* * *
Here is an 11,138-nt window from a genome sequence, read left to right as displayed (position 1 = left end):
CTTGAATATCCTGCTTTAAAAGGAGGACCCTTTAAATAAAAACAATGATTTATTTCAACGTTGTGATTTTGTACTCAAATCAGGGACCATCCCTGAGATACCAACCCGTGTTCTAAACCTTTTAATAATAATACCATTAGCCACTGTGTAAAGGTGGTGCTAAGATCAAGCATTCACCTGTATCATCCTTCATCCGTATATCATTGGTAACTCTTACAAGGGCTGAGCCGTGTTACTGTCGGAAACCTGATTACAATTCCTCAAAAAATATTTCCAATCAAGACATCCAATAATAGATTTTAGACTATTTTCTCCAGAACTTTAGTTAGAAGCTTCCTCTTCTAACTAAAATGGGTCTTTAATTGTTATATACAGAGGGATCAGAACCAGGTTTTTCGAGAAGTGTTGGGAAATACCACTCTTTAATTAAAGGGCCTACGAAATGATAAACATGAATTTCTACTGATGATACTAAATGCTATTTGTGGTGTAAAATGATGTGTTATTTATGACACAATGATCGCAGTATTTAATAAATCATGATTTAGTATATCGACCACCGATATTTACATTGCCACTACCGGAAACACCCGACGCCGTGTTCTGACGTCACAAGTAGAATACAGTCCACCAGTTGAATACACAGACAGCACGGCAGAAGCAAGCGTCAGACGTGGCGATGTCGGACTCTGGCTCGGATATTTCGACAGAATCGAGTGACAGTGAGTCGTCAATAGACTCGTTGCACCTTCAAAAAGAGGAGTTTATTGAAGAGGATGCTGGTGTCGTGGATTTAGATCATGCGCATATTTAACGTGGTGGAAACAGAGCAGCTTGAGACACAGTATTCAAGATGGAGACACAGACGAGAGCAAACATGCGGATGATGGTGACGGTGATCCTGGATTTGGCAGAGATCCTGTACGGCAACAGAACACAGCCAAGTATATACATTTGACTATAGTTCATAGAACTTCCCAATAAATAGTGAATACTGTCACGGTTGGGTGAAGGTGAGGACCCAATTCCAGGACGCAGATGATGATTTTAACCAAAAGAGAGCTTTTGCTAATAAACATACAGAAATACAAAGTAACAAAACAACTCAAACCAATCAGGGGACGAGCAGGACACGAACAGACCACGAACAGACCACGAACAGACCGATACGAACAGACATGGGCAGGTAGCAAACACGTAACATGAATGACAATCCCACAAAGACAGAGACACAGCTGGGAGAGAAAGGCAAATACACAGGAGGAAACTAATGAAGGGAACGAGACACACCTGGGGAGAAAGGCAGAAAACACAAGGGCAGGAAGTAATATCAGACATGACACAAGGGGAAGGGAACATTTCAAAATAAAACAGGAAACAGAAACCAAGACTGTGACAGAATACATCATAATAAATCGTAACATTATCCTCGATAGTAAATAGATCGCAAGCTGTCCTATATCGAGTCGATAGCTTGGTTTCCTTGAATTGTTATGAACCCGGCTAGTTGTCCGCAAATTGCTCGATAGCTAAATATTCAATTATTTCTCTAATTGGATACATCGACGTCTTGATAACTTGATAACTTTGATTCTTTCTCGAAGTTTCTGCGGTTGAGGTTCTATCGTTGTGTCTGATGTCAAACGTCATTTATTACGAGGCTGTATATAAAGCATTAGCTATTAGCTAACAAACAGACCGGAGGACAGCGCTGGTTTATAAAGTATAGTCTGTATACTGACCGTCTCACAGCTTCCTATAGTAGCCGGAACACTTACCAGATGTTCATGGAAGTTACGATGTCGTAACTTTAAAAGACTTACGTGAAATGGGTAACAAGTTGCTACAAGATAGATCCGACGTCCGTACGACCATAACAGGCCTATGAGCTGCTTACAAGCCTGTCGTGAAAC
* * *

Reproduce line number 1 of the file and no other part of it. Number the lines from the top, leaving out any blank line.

Here is an 11,138-nt window from a genome sequence, read left to right as displayed (position 1 = left end):